NOTE: GrowthBeat -- VentureBeat's provocative new marketing-tech event -- is next week! We've gathered the best and brightest to explore the data, apps, and science of successful marketing. Get the full scoop here, and grab your tickets while they last.
What’s the best way to take down the Kindle Fire? For Barnes & Noble, it’s doing what Amazon does better than Amazon does it.
To that end, Barnes & Noble is announcing the Nook HD and HD+, two impressive tablets that mark the company’s strongest effort yet to seal some of Amazon’s thunder.
The displays -While the 7-inch Nook HD is a very clear follow-up to the Nook Tablet and Nook Color, the Nook HD+ is a big shift for Barnes & Noble as its first 8.9-inch tablet.
“We’re really focusing on the displays with these,” Nook digital products head Bill Saperstein told VentureBeat, noting that the company was really proud of the 243-plus pixel densities on both devices.
User Profiles - The new Nook tablets come with Nook Profiles, which allow every user to create his or her own account. This is especially helpful for parents, as they can create separate accounts for their kids. To take the family friendliness further, the new Nook operating system also allows parents to limit both how long their kids use the tablets and whether they can make purchases. “We’re going to leave the settings up to the parents and take a step back,” Nook product manager Wendy Bronfin said.
The Microsoft connection - In April, Microsoft invested $300 million in Barnes & Noble’s Nook business. For Barnes & Noble, this meant making the Nook app a default on Windows 8, and for Microsoft its now means adding support for Microsoft Exchange ActiveSync, which should make it easier for Nook owners to check their email. (Honestly, I was expecting a bit more from the Microsoft partnership by this point.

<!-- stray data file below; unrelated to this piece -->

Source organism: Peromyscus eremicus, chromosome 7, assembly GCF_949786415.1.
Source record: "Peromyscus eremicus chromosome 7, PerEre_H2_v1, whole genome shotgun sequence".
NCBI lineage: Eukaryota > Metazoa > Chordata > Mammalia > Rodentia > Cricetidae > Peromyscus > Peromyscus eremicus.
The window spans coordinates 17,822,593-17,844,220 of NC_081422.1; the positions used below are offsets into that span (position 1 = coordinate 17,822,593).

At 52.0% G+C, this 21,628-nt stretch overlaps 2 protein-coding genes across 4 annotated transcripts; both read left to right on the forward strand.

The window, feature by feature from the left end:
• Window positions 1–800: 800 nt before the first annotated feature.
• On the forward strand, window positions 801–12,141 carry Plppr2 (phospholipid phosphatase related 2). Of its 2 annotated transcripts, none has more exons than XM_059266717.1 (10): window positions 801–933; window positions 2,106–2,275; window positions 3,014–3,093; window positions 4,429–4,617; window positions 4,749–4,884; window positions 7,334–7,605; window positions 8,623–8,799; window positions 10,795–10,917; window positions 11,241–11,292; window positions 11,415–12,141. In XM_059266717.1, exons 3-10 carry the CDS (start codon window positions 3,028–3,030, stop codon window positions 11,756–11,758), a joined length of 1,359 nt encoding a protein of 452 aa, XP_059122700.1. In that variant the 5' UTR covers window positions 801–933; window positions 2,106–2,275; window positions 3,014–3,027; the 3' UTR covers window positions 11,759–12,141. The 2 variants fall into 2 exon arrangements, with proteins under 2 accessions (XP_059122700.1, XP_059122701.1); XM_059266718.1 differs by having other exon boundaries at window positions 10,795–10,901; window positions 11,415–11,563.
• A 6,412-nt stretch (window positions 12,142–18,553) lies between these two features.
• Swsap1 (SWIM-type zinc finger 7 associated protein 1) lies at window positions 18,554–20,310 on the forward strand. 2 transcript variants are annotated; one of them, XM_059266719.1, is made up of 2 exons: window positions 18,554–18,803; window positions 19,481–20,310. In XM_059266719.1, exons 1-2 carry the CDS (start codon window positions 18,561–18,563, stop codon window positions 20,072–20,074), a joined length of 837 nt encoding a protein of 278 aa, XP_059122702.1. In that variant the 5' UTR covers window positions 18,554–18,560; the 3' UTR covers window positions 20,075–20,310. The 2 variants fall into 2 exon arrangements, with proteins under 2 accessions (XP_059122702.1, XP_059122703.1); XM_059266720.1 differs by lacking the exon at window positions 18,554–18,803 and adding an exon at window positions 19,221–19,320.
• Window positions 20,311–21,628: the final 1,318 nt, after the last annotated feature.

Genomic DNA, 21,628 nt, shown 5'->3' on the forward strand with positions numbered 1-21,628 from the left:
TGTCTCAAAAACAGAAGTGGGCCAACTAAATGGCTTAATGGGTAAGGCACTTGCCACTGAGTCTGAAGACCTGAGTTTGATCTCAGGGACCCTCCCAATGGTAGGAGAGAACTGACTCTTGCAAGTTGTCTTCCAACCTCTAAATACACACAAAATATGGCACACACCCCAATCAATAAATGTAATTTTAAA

Nook Video – Launching alongside the new Nook tablets is Nook Video, Barnes & Noble’s very own video service. A dedicated, non-sideloaded video service was one of the most glaring omissions in Barnes & Noble’s content catalog, so it’s a big deal that Barnes & Noble has finally added it. “This really fills out our content portfolio in a strong way,” Nook digital content manager Jonathan Shar said.
Price – The 8GB Nook HD will run for $199 while the 16GB model will sell for $229. In comparison Amazon’s 16GB and 32GB Kindle Fire HD tablets will retail for $199 and $249, respectively. Unlike the Kindle Fire tablets, however, the new Nooks come with support for expandable storage, which should make their lower storage offerings more palatable. (Amazon’s more interested in funneling users into its cloud storage.)
Surprisingly, at $269, the low-end 16GB Nook HD+ isn’t too much more expensive than the high-end Nook HD. In comparison, the 32GB version will retail for $299, which is a whole lot less than, say, the iPad.
Availability – Both the Nook HD and HD+ will be in stores in early November, and Barnes & Noble was eager to note that, unlike the Kindle Fire, both devices will see some heavy promotion in stores like Target and Walmart.
Photos: Ricardo Bilton/VentureBeat